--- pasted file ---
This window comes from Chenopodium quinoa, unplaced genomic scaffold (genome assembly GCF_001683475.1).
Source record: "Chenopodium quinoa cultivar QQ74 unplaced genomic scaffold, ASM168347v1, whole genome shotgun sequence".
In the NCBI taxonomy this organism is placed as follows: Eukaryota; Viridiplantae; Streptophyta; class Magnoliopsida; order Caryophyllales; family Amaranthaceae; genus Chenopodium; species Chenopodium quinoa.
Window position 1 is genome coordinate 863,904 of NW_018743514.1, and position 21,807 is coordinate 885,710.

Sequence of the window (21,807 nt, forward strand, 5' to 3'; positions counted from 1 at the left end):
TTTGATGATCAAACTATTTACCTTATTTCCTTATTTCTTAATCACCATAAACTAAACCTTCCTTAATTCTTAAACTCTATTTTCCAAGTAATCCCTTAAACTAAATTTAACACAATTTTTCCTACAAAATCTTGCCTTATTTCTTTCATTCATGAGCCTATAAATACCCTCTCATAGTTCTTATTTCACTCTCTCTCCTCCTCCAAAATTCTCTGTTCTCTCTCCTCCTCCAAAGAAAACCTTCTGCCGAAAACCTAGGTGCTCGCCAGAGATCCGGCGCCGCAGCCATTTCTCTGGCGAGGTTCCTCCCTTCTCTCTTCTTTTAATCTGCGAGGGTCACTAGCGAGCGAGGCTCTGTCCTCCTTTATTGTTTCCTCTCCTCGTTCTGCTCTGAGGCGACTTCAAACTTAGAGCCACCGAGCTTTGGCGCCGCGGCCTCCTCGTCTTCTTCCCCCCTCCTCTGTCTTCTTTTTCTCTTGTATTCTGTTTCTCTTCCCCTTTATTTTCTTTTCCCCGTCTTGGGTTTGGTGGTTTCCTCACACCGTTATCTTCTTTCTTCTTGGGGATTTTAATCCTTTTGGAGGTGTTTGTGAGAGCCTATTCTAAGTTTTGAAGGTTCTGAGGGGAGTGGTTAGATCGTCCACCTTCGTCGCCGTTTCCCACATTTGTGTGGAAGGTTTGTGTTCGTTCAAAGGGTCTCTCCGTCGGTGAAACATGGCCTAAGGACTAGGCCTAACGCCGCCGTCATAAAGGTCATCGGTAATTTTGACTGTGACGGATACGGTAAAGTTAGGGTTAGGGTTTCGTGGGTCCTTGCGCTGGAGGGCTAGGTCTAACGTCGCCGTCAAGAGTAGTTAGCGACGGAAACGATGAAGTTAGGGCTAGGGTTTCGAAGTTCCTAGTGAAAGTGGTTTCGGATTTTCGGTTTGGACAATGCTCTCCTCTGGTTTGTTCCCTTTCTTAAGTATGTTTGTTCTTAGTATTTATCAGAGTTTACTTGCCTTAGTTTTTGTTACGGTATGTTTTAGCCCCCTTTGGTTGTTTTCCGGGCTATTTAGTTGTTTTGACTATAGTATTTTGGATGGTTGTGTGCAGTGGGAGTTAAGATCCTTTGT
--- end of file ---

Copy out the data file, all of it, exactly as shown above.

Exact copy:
This window comes from Chenopodium quinoa, unplaced genomic scaffold (genome assembly GCF_001683475.1).
Source record: "Chenopodium quinoa cultivar QQ74 unplaced genomic scaffold, ASM168347v1, whole genome shotgun sequence".
In the NCBI taxonomy this organism is placed as follows: Eukaryota; Viridiplantae; Streptophyta; class Magnoliopsida; order Caryophyllales; family Amaranthaceae; genus Chenopodium; species Chenopodium quinoa.
Window position 1 is genome coordinate 863,904 of NW_018743514.1, and position 21,807 is coordinate 885,710.

Sequence of the window (21,807 nt, forward strand, 5' to 3'; positions counted from 1 at the left end):
TTTGATGATCAAACTATTTACCTTATTTCCTTATTTCTTAATCACCATAAACTAAACCTTCCTTAATTCTTAAACTCTATTTTCCAAGTAATCCCTTAAACTAAATTTAACACAATTTTTCCTACAAAATCTTGCCTTATTTCTTTCATTCATGAGCCTATAAATACCCTCTCATAGTTCTTATTTCACTCTCTCTCCTCCTCCAAAATTCTCTGTTCTCTCTCCTCCTCCAAAGAAAACCTTCTGCCGAAAACCTAGGTGCTCGCCAGAGATCCGGCGCCGCAGCCATTTCTCTGGCGAGGTTCCTCCCTTCTCTCTTCTTTTAATCTGCGAGGGTCACTAGCGAGCGAGGCTCTGTCCTCCTTTATTGTTTCCTCTCCTCGTTCTGCTCTGAGGCGACTTCAAACTTAGAGCCACCGAGCTTTGGCGCCGCGGCCTCCTCGTCTTCTTCCCCCCTCCTCTGTCTTCTTTTTCTCTTGTATTCTGTTTCTCTTCCCCTTTATTTTCTTTTCCCCGTCTTGGGTTTGGTGGTTTCCTCACACCGTTATCTTCTTTCTTCTTGGGGATTTTAATCCTTTTGGAGGTGTTTGTGAGAGCCTATTCTAAGTTTTGAAGGTTCTGAGGGGAGTGGTTAGATCGTCCACCTTCGTCGCCGTTTCCCACATTTGTGTGGAAGGTTTGTGTTCGTTCAAAGGGTCTCTCCGTCGGTGAAACATGGCCTAAGGACTAGGCCTAACGCCGCCGTCATAAAGGTCATCGGTAATTTTGACTGTGACGGATACGGTAAAGTTAGGGTTAGGGTTTCGTGGGTCCTTGCGCTGGAGGGCTAGGTCTAACGTCGCCGTCAAGAGTAGTTAGCGACGGAAACGATGAAGTTAGGGCTAGGGTTTCGAAGTTCCTAGTGAAAGTGGTTTCGGATTTTCGGTTTGGACAATGCTCTCCTCTGGTTTGTTCCCTTTCTTAAGTATGTTTGTTCTTAGTATTTATCAGAGTTTACTTGCCTTAGTTTTTGTTACGGTATGTTTTAGCCCCCTTTGGTTGTTTTCCGGGCTATTTAGTTGTTTTGACTATAGTATTTTGGATGGTTGTGTGCAGTGGGAGTTAAGATCCTTTGT